CIN is not cancer, but in some women it can develop into cancer over a number of years if it's left untreated. Treatment for CIN| works very well and the risk of it coming back is low.
HPV infection of the cervix is mainly diagnosed in women as a result of the cervical screening programme|. A woman may be told she has HPV when she receives her cervical screening result. If an HPV infection is present, changes in the appearance of the cells can sometimes be seen when they are looked at under a microscope during the screening process.
Testing of cervical screening samples for high-risk types of HPV is now being introduced in some areas of the country. This means that if you live in an area where it has been introduced, your cervical screening sample may be tested to see if it contains a high-risk type of HPV. This is explained in more detail in our section on cervical screening. You can also find out from the NHS cancer screening information|.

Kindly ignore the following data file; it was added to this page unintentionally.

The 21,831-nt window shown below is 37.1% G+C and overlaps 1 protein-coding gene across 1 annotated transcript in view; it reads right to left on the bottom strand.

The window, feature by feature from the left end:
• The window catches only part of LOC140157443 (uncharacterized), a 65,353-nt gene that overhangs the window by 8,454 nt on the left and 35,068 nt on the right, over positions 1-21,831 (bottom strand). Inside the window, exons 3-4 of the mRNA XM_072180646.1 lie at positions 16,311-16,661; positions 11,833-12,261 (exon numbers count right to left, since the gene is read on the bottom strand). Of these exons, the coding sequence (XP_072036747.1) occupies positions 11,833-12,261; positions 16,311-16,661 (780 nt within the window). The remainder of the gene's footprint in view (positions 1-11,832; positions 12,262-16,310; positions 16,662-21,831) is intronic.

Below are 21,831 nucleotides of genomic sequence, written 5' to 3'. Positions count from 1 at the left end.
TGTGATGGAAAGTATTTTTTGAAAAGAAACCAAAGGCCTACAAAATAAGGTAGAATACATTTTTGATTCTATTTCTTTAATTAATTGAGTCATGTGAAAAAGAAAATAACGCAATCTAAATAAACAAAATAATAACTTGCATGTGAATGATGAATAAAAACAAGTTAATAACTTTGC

Some women who have an abnormal smear test result will attend a colposcopy clinic, where their cervix will be examined using an instrument like a microscope (called a colposcope). During the examination, the nurse or doctor can apply a solution to the cervix that makes cells infected with HPV turn white.
Most women have HPV at some point in their lives without it causing any harm. There is no treatment for HPV, but the immune system can usually get rid of it quickly by itself.
It’s important that women are aware of the cervical screening programme. Regular cervical smear tests can pick up any abnormal cell changes, which can be treated before they develop into cancer.